Excel's calculation and graph abilities make it an excellent tool to use when performing a Pareto analysis. In this guide, we'll use an example that demonstrates how to carry out each step of the process starting with entering the initial data and finishing with creating a Pareto chart.
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What is a Pareto Analysis?
A Pareto analysis is the method of looking at all the root causes of a problem and trying to determine which ones have the greatest frequency. The idea behind the analysis is that an entire collection of potential causes can be broken down into those that seldom happen and those that happen on a more frequent basis – in a moment, we'll get to an example that better illustrates this idea.
The technique is called a Pareto analysis because it is based on the Pareto Principle, also known as the 80/20 Rule. This rule states that roughly 80% of the problems stem from around 20% of the possible causes. It's important to note that, in many examples, the actual percentages may differ a bit from 80% and 20%, but the spirit of the principle still remains true. That is, if you can identify and focus on the most frequent causes, the majority of your problem will be handled.
Now, we'll look at an example and show how a Pareto analysis can be performed in Excel.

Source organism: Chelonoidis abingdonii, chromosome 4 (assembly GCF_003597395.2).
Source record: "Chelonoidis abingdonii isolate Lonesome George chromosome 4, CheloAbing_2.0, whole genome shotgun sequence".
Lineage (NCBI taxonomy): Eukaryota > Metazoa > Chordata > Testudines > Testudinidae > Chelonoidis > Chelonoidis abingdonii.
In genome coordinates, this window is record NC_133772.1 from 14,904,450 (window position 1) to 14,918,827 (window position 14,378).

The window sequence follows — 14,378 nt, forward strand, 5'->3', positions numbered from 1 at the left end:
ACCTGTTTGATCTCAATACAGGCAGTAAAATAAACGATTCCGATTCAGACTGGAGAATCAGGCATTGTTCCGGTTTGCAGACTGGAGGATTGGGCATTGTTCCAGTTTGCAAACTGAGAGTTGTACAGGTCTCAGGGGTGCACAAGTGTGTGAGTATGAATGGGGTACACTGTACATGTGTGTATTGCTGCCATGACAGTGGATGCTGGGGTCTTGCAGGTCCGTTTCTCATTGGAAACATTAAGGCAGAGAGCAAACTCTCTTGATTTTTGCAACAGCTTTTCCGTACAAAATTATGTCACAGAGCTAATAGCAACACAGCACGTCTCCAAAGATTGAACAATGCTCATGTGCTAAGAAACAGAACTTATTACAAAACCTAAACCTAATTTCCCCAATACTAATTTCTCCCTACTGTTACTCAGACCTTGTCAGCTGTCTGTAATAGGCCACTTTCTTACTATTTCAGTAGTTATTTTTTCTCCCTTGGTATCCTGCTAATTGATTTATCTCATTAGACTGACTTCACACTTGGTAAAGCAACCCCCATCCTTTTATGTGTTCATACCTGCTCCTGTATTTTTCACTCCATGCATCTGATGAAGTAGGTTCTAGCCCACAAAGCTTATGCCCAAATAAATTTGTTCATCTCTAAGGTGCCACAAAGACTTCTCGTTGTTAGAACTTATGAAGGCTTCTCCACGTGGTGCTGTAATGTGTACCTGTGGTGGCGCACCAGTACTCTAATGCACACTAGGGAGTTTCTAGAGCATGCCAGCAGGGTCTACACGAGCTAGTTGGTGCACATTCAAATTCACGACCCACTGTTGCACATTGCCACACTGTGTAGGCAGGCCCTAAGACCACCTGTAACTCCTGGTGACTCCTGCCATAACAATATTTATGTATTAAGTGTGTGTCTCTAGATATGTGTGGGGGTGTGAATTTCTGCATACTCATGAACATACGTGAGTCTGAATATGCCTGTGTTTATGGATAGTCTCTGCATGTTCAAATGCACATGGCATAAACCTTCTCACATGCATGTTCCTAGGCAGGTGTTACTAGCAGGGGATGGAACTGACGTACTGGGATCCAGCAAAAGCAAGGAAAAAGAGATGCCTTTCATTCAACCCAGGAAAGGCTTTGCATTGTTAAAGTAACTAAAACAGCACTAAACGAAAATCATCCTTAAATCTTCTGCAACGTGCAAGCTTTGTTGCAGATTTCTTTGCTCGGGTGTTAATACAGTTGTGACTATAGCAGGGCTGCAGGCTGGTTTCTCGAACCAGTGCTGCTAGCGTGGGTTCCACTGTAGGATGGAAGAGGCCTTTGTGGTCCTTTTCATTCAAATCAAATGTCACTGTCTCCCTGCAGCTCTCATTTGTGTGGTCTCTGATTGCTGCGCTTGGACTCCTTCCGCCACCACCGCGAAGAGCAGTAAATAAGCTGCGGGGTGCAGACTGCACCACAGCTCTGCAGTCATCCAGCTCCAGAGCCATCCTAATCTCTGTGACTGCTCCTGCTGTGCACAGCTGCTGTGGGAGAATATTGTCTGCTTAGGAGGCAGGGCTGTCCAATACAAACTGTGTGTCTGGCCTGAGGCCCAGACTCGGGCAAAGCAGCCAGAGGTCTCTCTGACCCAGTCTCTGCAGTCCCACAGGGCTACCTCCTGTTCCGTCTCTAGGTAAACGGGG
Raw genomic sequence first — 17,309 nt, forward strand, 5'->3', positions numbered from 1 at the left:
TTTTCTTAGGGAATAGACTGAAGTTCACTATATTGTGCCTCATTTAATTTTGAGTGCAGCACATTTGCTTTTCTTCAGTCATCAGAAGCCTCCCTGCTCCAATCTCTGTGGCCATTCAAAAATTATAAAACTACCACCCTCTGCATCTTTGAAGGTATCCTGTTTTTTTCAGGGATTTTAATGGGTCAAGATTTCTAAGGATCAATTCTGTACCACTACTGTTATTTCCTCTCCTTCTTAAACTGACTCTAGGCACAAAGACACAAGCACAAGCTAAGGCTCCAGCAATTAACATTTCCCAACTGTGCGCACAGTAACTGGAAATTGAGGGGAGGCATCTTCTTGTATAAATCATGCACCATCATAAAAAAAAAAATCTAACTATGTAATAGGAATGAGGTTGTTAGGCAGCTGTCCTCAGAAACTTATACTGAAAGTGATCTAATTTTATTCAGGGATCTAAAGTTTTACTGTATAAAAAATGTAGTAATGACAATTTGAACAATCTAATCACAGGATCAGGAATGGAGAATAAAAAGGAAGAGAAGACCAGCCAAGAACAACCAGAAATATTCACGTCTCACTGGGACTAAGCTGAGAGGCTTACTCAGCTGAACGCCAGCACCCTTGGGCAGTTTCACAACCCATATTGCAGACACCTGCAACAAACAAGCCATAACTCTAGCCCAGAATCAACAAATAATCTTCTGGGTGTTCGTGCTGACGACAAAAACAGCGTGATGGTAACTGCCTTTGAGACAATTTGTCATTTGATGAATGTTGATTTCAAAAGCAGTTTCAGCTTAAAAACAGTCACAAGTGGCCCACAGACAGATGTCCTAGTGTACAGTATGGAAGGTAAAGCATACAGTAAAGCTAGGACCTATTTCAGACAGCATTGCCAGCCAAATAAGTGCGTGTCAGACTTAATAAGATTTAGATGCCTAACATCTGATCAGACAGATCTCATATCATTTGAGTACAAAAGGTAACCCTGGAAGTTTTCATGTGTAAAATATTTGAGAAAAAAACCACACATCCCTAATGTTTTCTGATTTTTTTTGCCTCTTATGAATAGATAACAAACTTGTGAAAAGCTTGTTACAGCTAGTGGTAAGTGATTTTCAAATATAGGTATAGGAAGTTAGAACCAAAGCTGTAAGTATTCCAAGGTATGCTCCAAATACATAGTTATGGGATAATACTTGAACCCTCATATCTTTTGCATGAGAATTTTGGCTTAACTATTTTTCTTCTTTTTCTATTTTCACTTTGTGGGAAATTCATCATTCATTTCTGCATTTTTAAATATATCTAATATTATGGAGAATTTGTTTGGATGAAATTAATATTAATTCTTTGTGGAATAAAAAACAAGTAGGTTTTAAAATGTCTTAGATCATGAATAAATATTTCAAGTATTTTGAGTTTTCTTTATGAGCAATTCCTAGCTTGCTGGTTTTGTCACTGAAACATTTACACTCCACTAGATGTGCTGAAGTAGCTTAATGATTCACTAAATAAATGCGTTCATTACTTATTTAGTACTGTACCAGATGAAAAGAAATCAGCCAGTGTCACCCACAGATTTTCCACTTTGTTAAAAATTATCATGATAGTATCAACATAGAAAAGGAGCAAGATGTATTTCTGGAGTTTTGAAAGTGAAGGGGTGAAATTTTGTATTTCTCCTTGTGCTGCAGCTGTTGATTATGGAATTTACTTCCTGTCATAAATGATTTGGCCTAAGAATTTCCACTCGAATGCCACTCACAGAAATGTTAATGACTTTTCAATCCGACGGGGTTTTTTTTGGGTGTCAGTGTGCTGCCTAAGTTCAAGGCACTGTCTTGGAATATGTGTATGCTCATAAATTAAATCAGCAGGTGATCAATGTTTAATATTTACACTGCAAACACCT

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Excel Pareto Analysis Example
For our example, we'll take on the role of a manager of a call center that has consistently been getting low ratings in the area of customer service. Our job is to improve the customer service experience, so the first thing we want to know is why our customers are so dissatisfied. To find out, we surveyed our customers and asked them what led them to be unhappy with our customer service policy. We received 366 responses and were able to separate those complaints into ten categories.
The first thing we want to do is create a simple table in Excel that includes the following information:
Number of Complaints in Each Category
Percentage of Complaints in Each Category
In our table, we want to list these categories by number of complaints in descending order. That is, first list the category with the most complaints, then the one with the second most complaints, and so on. After doing this we want to add one more column to our table:
Cumulative Percent for Each Category
The cumulative percent for a category will include the percentage of complaints for that category plus the percentage for all categories preceding it in the list. When finished, our table should look like the one pictured below. (Click any image for a larger view.)
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Note: To calculate the percentage of complaints in each category, divide the number of complaints in that category by the total number of complaints. So, for instance, the percent for Too Long on Hold would be 157/366 = 0.4290 or 42.90%. To calculate the cumulative percent, add the percent of that category to all the other percentages above it in the list. For example, the cumulative percent for Not Knowledgeable would be 11.20% + 22.68% + 42.90% = 76.78%.